The presentation should be based on your own work presenting a project you have been responsible for and explore the tecnical aspects (A & B competence) so this may include design work, but only if this is relevant to your role.
Simon Barker
806 Posts
Rhino60:
Good Afternoon
I am looking for a bit of advice regarding the presentation part at the I Eng interview.
Do I have to demonstrate knowledge as a designer (which I am not) or can this be something based around my day to day work?
I work in operational engineering (informed client role)
All other aspects, so far, of my application look reasonable (I am a non-graduate) Eng Tech currently.
Current position is UK civil service (electrical installation and associated areas ) 
My history is military/airline/compliance inspection.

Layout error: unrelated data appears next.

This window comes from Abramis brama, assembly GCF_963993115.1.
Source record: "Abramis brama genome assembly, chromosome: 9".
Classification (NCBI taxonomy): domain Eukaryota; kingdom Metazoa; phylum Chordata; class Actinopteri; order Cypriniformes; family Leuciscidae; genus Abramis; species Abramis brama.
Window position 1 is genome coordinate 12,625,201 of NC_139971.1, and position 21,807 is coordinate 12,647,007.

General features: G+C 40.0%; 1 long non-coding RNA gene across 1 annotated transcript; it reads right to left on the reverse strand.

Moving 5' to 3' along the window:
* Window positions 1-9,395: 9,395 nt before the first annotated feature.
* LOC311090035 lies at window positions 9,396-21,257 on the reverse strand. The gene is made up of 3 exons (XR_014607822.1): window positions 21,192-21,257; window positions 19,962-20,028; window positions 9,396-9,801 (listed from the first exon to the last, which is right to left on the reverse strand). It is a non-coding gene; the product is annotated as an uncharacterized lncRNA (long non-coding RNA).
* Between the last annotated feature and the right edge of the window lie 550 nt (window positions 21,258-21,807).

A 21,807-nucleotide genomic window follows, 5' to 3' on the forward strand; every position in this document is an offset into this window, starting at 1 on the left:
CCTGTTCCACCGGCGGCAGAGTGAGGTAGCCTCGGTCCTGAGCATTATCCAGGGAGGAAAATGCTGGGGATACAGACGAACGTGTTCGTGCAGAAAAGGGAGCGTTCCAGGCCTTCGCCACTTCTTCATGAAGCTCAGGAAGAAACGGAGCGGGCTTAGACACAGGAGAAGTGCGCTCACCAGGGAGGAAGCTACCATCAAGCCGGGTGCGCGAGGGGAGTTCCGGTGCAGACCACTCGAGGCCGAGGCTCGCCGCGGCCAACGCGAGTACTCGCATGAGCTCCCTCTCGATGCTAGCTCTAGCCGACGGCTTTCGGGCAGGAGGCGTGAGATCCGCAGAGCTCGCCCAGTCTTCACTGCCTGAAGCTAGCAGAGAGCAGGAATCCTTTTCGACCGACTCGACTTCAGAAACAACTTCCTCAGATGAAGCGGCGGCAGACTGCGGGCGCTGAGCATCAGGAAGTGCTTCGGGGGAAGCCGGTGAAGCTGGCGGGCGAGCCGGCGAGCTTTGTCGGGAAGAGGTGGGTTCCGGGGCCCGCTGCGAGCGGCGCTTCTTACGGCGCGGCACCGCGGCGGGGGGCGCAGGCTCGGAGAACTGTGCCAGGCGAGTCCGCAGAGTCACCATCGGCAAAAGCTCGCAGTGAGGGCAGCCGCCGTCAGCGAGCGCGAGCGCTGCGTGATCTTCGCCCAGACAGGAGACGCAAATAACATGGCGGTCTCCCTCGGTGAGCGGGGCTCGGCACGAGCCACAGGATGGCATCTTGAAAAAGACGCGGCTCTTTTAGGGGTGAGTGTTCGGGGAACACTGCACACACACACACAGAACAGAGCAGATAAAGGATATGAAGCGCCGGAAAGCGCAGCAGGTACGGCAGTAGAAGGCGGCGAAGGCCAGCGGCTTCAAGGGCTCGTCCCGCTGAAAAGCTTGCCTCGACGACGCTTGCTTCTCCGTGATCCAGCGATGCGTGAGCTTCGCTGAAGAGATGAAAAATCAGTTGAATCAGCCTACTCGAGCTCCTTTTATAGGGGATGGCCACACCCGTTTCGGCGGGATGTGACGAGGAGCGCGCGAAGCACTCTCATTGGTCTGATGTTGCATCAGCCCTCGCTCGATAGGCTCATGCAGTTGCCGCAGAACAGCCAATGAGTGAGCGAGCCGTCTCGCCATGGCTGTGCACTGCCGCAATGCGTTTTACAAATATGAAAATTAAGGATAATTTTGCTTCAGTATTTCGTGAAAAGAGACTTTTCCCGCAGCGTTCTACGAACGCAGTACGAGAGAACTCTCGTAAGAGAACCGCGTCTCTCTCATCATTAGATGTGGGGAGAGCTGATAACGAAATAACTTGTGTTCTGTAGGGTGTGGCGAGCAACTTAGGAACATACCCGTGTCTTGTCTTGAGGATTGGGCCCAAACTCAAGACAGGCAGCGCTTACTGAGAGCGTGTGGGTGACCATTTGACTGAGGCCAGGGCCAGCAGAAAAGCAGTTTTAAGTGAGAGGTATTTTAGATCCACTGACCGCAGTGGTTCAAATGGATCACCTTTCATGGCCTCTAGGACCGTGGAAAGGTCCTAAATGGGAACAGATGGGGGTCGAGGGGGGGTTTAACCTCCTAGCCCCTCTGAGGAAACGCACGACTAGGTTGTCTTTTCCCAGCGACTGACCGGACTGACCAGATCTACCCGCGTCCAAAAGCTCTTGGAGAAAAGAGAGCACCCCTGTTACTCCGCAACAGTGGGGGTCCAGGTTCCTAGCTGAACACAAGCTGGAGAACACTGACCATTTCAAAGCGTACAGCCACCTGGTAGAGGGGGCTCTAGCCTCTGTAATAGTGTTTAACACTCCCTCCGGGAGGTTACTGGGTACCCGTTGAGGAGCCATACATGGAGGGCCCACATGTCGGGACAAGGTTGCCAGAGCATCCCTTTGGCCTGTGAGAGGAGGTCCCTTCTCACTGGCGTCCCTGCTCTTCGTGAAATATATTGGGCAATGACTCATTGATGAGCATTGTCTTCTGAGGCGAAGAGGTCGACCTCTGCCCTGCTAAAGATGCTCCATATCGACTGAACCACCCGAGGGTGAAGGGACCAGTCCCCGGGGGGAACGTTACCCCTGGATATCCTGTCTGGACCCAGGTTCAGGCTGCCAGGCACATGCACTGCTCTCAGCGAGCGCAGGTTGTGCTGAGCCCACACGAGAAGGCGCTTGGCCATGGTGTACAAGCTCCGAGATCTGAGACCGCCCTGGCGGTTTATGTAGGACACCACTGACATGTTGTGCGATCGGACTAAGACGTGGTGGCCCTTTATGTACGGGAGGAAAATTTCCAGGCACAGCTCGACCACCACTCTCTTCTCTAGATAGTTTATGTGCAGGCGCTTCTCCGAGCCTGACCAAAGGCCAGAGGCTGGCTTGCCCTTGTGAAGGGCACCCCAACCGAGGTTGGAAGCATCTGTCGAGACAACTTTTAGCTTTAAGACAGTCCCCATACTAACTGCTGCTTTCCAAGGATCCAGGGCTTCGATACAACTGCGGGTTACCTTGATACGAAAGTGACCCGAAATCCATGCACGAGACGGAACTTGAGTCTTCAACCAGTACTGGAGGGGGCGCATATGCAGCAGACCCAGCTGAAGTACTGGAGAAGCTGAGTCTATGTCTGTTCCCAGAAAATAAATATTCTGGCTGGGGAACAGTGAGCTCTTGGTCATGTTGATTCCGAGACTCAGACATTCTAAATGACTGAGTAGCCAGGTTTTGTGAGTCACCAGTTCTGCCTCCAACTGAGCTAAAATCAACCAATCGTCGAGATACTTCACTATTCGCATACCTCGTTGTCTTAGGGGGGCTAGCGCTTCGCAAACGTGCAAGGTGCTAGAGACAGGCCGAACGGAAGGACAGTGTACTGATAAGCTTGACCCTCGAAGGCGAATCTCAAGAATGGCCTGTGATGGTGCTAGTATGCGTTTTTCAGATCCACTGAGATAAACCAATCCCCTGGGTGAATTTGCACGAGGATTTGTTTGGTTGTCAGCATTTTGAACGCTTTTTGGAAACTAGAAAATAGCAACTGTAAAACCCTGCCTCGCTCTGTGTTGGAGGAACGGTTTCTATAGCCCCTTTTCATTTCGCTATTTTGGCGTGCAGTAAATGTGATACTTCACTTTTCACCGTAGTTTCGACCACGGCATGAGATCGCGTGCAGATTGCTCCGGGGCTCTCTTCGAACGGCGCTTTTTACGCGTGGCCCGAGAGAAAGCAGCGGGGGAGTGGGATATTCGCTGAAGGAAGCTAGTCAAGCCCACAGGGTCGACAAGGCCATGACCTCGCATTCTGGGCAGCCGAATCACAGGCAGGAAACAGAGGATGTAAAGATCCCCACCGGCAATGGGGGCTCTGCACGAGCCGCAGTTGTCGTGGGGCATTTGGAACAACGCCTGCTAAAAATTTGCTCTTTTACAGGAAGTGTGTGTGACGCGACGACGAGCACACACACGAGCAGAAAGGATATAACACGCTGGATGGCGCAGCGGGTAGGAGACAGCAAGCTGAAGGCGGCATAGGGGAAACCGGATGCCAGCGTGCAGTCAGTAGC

Could any one offer some advice please?

Colin

For my presentation, I picked two related projects that I had completed recently.  The presentation was all about what I did on those projects.  The presentation is an opportunity to show what you do, and the interviewers will then ask questions and discuss it with you.

Rhino60
59 Posts
Many thanks Kathryn
Rhino60
59 Posts
Thanks Simon
Roy Bowdler
832 Posts
Some Engineers will primarily carry out “design” work, perhaps even in a “design department”. However, most engineered artefacts or systems, have a “life cycle”, from concept, through detailed design, to installation, maintenance and ultimately decommissioning. Not everyone involved at every stage will need to understand the engineering, but obviously an engineer should.  

In most circumstances, different engineers and technicians will be expert in only part of the whole cycle, but we should reasonably expect them to appreciate the work of others.